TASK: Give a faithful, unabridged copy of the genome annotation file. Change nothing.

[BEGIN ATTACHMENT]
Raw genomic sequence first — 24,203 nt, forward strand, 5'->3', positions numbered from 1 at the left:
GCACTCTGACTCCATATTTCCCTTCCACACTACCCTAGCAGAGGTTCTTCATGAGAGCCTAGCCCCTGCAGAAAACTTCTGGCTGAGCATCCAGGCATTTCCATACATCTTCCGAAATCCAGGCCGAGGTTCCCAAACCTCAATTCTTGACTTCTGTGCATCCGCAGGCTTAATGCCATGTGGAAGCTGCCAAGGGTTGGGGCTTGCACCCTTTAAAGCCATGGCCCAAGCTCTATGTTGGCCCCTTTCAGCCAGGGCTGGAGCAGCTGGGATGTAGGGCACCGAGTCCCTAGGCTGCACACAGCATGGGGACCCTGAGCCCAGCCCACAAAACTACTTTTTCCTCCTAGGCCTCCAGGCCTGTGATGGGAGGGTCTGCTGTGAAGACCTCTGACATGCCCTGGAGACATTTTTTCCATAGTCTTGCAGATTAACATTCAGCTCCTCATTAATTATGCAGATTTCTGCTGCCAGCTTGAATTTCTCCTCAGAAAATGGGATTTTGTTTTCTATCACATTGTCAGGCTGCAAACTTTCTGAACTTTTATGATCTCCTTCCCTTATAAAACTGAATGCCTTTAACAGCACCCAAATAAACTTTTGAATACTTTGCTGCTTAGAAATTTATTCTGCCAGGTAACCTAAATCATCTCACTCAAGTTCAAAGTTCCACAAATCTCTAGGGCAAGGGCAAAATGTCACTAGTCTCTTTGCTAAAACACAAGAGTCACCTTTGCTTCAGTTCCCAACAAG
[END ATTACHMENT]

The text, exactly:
Raw genomic sequence first — 24,203 nt, forward strand, 5'->3', positions numbered from 1 at the left:
GCACTCTGACTCCATATTTCCCTTCCACACTACCCTAGCAGAGGTTCTTCATGAGAGCCTAGCCCCTGCAGAAAACTTCTGGCTGAGCATCCAGGCATTTCCATACATCTTCCGAAATCCAGGCCGAGGTTCCCAAACCTCAATTCTTGACTTCTGTGCATCCGCAGGCTTAATGCCATGTGGAAGCTGCCAAGGGTTGGGGCTTGCACCCTTTAAAGCCATGGCCCAAGCTCTATGTTGGCCCCTTTCAGCCAGGGCTGGAGCAGCTGGGATGTAGGGCACCGAGTCCCTAGGCTGCACACAGCATGGGGACCCTGAGCCCAGCCCACAAAACTACTTTTTCCTCCTAGGCCTCCAGGCCTGTGATGGGAGGGTCTGCTGTGAAGACCTCTGACATGCCCTGGAGACATTTTTTCCATAGTCTTGCAGATTAACATTCAGCTCCTCATTAATTATGCAGATTTCTGCTGCCAGCTTGAATTTCTCCTCAGAAAATGGGATTTTGTTTTCTATCACATTGTCAGGCTGCAAACTTTCTGAACTTTTATGATCTCCTTCCCTTATAAAACTGAATGCCTTTAACAGCACCCAAATAAACTTTTGAATACTTTGCTGCTTAGAAATTTATTCTGCCAGGTAACCTAAATCATCTCACTCAAGTTCAAAGTTCCACAAATCTCTAGGGCAAGGGCAAAATGTCACTAGTCTCTTTGCTAAAACACAAGAGTCACCTTTGCTTCAGTTCCCAACAAG